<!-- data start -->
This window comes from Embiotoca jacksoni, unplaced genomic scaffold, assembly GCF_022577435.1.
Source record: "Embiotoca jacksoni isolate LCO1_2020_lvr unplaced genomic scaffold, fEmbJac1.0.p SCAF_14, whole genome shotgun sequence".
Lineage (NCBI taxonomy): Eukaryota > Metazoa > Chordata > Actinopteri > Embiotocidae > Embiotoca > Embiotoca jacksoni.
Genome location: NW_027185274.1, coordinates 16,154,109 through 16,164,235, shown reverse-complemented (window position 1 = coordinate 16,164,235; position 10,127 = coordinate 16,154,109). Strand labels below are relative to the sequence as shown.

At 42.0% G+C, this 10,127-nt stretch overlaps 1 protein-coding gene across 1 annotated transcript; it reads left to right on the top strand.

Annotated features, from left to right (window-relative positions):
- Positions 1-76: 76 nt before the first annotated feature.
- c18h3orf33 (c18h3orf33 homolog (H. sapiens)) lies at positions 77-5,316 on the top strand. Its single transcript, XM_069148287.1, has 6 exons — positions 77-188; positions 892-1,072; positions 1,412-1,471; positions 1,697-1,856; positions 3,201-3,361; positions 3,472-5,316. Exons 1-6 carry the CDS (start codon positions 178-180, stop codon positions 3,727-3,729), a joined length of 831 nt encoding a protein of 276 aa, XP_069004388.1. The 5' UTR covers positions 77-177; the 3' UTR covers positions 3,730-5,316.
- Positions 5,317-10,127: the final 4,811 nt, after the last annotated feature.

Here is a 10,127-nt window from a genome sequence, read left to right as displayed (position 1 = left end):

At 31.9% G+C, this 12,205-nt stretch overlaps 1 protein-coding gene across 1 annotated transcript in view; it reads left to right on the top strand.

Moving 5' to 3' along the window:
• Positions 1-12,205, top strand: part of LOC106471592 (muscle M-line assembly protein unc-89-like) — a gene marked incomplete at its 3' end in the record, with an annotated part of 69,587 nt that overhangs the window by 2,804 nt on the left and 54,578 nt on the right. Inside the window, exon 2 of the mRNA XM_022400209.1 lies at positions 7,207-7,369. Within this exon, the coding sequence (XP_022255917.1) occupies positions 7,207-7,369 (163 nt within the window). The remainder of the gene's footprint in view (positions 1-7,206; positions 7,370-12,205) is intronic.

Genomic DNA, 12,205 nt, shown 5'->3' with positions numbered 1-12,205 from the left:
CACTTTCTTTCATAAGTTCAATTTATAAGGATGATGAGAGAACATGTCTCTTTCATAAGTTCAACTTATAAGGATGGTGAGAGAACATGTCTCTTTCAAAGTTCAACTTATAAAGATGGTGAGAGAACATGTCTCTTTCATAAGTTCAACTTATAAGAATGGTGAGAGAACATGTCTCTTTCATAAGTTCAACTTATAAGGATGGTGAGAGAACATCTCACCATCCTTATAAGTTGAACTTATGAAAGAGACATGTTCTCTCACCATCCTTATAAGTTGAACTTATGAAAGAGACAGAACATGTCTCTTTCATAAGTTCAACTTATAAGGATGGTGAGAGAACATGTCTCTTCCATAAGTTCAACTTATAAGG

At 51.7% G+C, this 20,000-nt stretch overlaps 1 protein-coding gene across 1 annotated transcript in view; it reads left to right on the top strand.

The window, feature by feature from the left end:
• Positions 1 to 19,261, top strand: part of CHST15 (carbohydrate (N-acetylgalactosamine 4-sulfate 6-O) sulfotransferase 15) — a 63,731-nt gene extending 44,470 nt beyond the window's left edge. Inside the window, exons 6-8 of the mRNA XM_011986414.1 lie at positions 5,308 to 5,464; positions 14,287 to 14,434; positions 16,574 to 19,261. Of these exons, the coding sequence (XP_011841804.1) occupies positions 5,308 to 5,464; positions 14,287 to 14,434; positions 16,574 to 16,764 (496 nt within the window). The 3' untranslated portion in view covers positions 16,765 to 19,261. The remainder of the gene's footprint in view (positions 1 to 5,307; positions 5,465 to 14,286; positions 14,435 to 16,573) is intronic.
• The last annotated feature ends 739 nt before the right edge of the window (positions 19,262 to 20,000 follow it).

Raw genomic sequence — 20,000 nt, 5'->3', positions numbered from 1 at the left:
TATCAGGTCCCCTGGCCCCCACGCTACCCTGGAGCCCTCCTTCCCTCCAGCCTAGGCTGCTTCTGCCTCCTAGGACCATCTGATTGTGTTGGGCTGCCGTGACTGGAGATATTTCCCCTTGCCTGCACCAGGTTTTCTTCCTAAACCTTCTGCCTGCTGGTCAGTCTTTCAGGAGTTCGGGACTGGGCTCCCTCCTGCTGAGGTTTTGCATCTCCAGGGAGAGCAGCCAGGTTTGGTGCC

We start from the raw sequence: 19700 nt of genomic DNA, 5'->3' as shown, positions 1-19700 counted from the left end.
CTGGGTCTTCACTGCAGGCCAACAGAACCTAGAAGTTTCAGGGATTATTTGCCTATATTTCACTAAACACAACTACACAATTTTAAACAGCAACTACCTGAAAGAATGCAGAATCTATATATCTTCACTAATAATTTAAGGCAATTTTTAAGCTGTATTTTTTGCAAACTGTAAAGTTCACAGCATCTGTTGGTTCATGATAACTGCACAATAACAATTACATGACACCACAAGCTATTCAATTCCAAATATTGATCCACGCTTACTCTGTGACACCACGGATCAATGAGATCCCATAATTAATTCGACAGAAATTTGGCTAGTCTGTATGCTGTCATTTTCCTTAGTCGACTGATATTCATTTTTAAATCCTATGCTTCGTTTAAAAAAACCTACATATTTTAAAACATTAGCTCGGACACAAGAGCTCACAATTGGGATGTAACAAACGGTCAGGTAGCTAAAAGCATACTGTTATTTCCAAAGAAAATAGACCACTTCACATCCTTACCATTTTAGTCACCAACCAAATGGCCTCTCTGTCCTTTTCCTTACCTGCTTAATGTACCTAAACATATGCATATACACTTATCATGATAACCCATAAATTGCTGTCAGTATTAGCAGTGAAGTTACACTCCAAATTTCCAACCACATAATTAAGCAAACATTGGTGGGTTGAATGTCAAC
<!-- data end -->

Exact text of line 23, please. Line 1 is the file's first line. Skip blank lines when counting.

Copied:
CTGGGTCTTCACTGCAGGCCAACAGAACCTAGAAGTTTCAGGGATTATTTGCCTATATTTCACTAAACACAACTACACAATTTTAAACAGCAACTACCTGAAAGAATGCAGAATCTATATATCTTCACTAATAATTTAAGGCAATTTTTAAGCTGTATTTTTTGCAAACTGTAAAGTTCACAGCATCTGTTGGTTCATGATAACTGCACAATAACAATTACATGACACCACAAGCTATTCAATTCCAAATATTGATCCACGCTTACTCTGTGACACCACGGATCAATGAGATCCCATAATTAATTCGACAGAAATTTGGCTAGTCTGTATGCTGTCATTTTCCTTAGTCGACTGATATTCATTTTTAAATCCTATGCTTCGTTTAAAAAAACCTACATATTTTAAAACATTAGCTCGGACACAAGAGCTCACAATTGGGATGTAACAAACGGTCAGGTAGCTAAAAGCATACTGTTATTTCCAAAGAAAATAGACCACTTCACATCCTTACCATTTTAGTCACCAACCAAATGGCCTCTCTGTCCTTTTCCTTACCTGCTTAATGTACCTAAACATATGCATATACACTTATCATGATAACCCATAAATTGCTGTCAGTATTAGCAGTGAAGTTACACTCCAAATTTCCAACCACATAATTAAGCAAACATTGGTGGGTTGAATGTCAAC